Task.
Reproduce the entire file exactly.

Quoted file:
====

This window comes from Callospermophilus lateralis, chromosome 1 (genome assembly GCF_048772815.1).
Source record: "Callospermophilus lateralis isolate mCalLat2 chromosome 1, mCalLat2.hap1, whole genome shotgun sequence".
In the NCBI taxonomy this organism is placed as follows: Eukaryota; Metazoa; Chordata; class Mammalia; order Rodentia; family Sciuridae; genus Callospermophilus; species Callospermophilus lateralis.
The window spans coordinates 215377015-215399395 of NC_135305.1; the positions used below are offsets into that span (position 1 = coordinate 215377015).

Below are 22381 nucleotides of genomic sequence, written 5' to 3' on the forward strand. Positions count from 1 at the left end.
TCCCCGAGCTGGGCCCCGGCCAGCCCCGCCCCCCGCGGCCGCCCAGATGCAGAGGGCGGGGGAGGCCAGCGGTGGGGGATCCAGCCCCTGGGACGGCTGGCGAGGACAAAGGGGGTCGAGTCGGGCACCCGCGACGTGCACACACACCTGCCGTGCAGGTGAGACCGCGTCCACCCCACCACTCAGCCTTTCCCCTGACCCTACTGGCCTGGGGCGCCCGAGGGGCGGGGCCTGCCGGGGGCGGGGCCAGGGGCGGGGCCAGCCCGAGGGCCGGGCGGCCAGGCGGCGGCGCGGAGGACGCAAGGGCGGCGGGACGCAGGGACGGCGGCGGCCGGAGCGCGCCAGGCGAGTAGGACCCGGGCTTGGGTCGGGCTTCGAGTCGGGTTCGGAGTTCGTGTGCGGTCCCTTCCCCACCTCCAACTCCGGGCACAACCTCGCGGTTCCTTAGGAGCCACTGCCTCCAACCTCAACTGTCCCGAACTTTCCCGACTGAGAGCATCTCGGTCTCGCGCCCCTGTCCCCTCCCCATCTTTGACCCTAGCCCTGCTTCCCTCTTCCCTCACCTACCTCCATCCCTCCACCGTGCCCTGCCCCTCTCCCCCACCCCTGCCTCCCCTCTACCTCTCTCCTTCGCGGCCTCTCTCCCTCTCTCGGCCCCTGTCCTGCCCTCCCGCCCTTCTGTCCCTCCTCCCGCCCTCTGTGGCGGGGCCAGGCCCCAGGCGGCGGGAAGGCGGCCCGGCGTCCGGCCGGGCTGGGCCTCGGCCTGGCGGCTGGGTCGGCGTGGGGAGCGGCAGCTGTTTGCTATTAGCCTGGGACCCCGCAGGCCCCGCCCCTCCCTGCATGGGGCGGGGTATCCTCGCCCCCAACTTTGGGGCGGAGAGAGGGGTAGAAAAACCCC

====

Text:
This window comes from Callospermophilus lateralis, chromosome 1 (genome assembly GCF_048772815.1).
Source record: "Callospermophilus lateralis isolate mCalLat2 chromosome 1, mCalLat2.hap1, whole genome shotgun sequence".
In the NCBI taxonomy this organism is placed as follows: Eukaryota; Metazoa; Chordata; class Mammalia; order Rodentia; family Sciuridae; genus Callospermophilus; species Callospermophilus lateralis.
The window spans coordinates 215377015-215399395 of NC_135305.1; the positions used below are offsets into that span (position 1 = coordinate 215377015).

Below are 22381 nucleotides of genomic sequence, written 5' to 3' on the forward strand. Positions count from 1 at the left end.
TCCCCGAGCTGGGCCCCGGCCAGCCCCGCCCCCCGCGGCCGCCCAGATGCAGAGGGCGGGGGAGGCCAGCGGTGGGGGATCCAGCCCCTGGGACGGCTGGCGAGGACAAAGGGGGTCGAGTCGGGCACCCGCGACGTGCACACACACCTGCCGTGCAGGTGAGACCGCGTCCACCCCACCACTCAGCCTTTCCCCTGACCCTACTGGCCTGGGGCGCCCGAGGGGCGGGGCCTGCCGGGGGCGGGGCCAGGGGCGGGGCCAGCCCGAGGGCCGGGCGGCCAGGCGGCGGCGCGGAGGACGCAAGGGCGGCGGGACGCAGGGACGGCGGCGGCCGGAGCGCGCCAGGCGAGTAGGACCCGGGCTTGGGTCGGGCTTCGAGTCGGGTTCGGAGTTCGTGTGCGGTCCCTTCCCCACCTCCAACTCCGGGCACAACCTCGCGGTTCCTTAGGAGCCACTGCCTCCAACCTCAACTGTCCCGAACTTTCCCGACTGAGAGCATCTCGGTCTCGCGCCCCTGTCCCCTCCCCATCTTTGACCCTAGCCCTGCTTCCCTCTTCCCTCACCTACCTCCATCCCTCCACCGTGCCCTGCCCCTCTCCCCCACCCCTGCCTCCCCTCTACCTCTCTCCTTCGCGGCCTCTCTCCCTCTCTCGGCCCCTGTCCTGCCCTCCCGCCCTTCTGTCCCTCCTCCCGCCCTCTGTGGCGGGGCCAGGCCCCAGGCGGCGGGAAGGCGGCCCGGCGTCCGGCCGGGCTGGGCCTCGGCCTGGCGGCTGGGTCGGCGTGGGGAGCGGCAGCTGTTTGCTATTAGCCTGGGACCCCGCAGGCCCCGCCCCTCCCTGCATGGGGCGGGGTATCCTCGCCCCCAACTTTGGGGCGGAGAGAGGGGTAGAAAAACCCC